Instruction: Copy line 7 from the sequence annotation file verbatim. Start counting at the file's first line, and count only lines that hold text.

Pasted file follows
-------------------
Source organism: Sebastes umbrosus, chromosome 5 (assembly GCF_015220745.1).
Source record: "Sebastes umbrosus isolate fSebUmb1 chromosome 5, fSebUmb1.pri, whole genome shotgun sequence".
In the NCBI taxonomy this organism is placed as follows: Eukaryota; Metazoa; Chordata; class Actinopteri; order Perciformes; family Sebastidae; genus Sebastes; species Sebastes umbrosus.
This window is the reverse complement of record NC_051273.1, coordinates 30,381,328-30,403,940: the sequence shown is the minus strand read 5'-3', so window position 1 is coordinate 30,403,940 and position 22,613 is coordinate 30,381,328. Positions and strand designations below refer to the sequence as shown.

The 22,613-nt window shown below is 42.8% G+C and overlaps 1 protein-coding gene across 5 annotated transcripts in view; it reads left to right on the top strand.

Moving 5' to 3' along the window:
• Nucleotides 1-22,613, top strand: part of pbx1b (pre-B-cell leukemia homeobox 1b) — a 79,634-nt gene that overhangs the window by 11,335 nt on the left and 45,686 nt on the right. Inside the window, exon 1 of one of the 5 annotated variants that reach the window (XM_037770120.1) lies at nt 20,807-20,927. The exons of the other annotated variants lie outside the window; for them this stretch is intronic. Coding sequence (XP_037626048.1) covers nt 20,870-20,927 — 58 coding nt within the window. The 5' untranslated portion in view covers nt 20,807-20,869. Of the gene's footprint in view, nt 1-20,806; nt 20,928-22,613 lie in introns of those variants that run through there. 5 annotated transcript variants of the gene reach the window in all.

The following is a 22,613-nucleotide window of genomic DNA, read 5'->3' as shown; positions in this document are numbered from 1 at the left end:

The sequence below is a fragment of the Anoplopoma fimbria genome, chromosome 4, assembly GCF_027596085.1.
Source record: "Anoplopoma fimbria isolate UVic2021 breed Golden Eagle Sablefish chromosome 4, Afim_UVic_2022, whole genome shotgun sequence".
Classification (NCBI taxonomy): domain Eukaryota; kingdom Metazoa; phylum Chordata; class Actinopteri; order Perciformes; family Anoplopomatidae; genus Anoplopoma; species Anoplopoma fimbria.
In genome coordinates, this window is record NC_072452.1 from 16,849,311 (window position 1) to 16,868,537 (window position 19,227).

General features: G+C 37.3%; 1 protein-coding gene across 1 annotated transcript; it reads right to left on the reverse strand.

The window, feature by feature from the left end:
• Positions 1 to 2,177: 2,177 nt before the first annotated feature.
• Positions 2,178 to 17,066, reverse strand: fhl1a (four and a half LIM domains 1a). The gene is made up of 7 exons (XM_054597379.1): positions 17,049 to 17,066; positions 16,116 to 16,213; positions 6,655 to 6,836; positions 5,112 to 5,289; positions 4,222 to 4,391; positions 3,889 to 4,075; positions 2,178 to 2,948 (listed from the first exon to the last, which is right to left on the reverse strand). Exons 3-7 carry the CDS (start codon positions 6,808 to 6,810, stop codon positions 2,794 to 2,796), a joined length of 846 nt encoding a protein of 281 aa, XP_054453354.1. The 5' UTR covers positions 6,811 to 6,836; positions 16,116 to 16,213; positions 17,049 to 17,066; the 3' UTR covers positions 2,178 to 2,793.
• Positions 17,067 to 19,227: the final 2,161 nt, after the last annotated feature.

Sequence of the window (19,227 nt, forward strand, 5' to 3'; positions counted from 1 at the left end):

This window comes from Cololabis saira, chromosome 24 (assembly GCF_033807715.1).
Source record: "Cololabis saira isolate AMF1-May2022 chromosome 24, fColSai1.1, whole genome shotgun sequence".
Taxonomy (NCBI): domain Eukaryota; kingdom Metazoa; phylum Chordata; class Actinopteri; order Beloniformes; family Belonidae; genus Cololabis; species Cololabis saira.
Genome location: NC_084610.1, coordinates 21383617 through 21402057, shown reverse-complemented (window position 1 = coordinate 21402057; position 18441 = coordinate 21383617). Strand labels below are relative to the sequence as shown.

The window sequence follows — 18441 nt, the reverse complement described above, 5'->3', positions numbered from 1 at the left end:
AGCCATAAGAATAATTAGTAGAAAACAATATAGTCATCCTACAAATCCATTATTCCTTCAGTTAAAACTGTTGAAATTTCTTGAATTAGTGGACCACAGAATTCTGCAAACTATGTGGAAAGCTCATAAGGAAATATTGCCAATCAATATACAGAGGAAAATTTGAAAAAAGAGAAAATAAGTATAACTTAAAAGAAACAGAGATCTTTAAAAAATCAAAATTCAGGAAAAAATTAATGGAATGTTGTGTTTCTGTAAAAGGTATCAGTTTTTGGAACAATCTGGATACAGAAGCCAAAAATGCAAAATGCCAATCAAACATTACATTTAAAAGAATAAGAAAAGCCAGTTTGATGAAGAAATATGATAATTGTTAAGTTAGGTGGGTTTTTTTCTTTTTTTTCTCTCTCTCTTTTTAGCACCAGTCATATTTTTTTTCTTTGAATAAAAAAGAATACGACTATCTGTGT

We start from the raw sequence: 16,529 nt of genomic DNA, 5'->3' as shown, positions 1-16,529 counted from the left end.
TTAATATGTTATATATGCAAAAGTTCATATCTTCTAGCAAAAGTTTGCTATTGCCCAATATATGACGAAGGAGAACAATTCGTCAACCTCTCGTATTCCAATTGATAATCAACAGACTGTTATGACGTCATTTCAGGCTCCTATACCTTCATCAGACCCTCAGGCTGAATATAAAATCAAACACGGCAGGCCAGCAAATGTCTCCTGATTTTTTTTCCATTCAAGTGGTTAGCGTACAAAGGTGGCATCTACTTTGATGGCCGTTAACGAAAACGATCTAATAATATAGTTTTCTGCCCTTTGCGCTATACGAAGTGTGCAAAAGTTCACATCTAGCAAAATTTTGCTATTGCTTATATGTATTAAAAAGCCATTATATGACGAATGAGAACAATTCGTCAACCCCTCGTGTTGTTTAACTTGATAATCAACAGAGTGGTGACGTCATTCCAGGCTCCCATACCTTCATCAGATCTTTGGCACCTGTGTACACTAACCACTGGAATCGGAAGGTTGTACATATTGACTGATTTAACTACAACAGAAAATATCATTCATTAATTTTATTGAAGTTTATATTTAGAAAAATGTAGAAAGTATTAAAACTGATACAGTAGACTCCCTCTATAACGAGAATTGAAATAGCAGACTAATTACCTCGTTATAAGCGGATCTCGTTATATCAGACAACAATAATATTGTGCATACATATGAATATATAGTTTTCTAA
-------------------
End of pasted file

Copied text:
• Nucleotides 1-22,613, top strand: part of pbx1b (pre-B-cell leukemia homeobox 1b) — a 79,634-nt gene that overhangs the window by 11,335 nt on the left and 45,686 nt on the right. Inside the window, exon 1 of one of the 5 annotated variants that reach the window (XM_037770120.1) lies at nt 20,807-20,927. The exons of the other annotated variants lie outside the window; for them this stretch is intronic. Coding sequence (XP_037626048.1) covers nt 20,870-20,927 — 58 coding nt within the window. The 5' untranslated portion in view covers nt 20,807-20,869. Of the gene's footprint in view, nt 1-20,806; nt 20,928-22,613 lie in introns of those variants that run through there. 5 annotated transcript variants of the gene reach the window in all.